By Rebecca Firkser. Photo by: Alex Lau.
I have a strong aversion to most things that are tiny just for the sake of being tiny. Stubby knives, mini vases, "dorm-sized" cutting boards— even my travel toothbrush annoys me. But there’s one item I own that I firmly believe is better because it’s small: my water bottle.
I’m not talking about the squat bottled water—you know, the kind offered at the sign-in table at conferences or sold for three bucks at bake sales. (Don’t even get me started on the ones that are supposed to resemble an egg or a rocket ship.) I’m talking about my mini S’well.
I didn’t buy it on purpose. The nine-ounce S’well came into my life as a free gift when I bought the normal-sized version. Staunch in my disdain for the small-scale, I left the little bottle in its package for weeks. I carried the regular S’well—always filled to the brim—in my bag all day, every day. Then, one Friday, I forgot the bottle at the office. It was go miniature or go thirsty. That was two months ago: I haven’t used the big bottle since.
The revelation of the mini water bottle is this: 90 percent of my life is spent within minutes of a water source, so there’s absolutely no need to give myself shoulder problems for the sake of hydration. A 2004 study published by the Institute of Medicine recommended a minimum amount of water be consumed each day, but ultimately noted that healthy people will remain properly hydrated as long as they, you know, drink when they’re thirsty. For most us, that means there’s no reason to haul water like a cargo ship on a trans-Atlantic voyage. Are we worried that if we’re not literally burdened by our water, we won’t drink enough?
My big water bottle was a security blanket, I realize now. If I left home without it, my inner monologue would run rampant: I could get stuck in traffic for hours during my 27-minute commute. Maybe the bar will be crowded and I won’t be able to get a cup of water the whole night. What if Godzilla finally returns to Manhattan and we have to hide underground and there’s no clean water source?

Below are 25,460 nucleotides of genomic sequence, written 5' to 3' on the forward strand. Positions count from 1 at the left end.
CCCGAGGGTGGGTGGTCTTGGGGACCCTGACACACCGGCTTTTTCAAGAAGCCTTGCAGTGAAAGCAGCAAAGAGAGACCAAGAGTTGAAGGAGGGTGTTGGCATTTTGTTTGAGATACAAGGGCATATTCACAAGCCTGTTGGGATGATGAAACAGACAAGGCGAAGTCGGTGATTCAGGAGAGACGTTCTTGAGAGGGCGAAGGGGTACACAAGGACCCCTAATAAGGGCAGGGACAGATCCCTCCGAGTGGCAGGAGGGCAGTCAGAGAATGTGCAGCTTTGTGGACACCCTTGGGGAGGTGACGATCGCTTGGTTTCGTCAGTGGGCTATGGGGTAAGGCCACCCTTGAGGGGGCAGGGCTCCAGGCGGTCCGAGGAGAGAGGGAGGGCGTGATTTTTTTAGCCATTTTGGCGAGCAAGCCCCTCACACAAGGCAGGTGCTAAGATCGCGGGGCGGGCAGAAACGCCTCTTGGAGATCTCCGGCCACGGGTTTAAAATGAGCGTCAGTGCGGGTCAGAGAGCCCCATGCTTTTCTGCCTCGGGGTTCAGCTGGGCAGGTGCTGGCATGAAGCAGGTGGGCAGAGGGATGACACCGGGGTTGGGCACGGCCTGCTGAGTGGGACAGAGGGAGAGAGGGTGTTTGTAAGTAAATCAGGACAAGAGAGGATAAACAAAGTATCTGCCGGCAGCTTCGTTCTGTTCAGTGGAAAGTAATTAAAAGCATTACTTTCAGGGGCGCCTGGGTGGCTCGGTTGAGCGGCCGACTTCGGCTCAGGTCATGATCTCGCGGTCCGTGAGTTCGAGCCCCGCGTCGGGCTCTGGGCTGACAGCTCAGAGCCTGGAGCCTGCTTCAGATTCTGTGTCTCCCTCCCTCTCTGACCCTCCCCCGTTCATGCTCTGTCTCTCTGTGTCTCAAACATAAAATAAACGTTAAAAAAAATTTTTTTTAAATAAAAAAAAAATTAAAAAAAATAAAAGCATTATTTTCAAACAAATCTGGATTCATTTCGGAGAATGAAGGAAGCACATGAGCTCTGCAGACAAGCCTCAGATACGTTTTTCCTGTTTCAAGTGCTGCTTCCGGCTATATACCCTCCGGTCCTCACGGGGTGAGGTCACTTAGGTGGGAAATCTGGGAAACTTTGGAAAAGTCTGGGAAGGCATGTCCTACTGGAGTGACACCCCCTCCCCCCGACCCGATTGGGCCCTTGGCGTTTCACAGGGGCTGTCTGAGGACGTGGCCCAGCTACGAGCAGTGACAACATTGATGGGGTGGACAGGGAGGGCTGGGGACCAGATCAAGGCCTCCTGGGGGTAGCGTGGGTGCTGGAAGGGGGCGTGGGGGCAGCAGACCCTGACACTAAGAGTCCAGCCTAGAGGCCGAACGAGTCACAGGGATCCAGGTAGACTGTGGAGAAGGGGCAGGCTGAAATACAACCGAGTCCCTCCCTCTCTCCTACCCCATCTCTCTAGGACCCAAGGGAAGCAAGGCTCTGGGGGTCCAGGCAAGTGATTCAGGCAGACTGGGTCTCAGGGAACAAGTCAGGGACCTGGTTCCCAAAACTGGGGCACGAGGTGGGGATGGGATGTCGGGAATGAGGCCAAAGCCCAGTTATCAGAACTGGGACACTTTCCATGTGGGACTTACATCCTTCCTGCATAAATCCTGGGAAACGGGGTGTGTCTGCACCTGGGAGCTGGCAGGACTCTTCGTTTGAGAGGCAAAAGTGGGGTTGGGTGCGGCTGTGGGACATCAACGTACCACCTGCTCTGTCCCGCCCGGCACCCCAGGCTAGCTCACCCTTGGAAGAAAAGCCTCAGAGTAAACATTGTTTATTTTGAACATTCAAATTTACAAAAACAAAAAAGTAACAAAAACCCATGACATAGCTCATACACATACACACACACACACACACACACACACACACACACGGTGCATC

The mini S’well weighs barely a pound at its fullest—I don’t even notice when I slip it into my work bag, yet I can always take a sip. It holds just enough liquid to soothe my conditioned need for water; plus I’ve stopped resembling someone trying to cross the Sahara. The best part is, as the owner of a wee bottle, I’ve stopped feeling nervous about asking for a fill-up. No more side-eye from busy baristas when I put a 32-ounce bucket on the counter—this bottle takes six seconds to fill (I’ve counted).
I’m sure there are plenty of mini reusable bottles out there, but I’m partial to the S’well because there’s no thick straw or confusing bite-and-sip function, and the bottle isn’t emblazoned with a tacky logo. It’s not a landfill-clogger. Durable and sleek, it holds enough water to quench thirst in moments when I’m briefly without a refill supply: sitting on the subway or mounted on a stationary bike, for instance. When I figured out it was almost exactly the weight and size of a light dumbbell, I started taking it running, too.
As I’ve heard mothers joke, the only small thing I like is my own. I've had no desire to accumulate more miniature items beyond my little S’well. I love my commercial-grade blender and, yes, I'll need to check a bag, because I don't buy my toiletries in four ounces or less. Though those one-shot aperitif glasses are kind of cute.
This story originally appeared on Bon Appetit.
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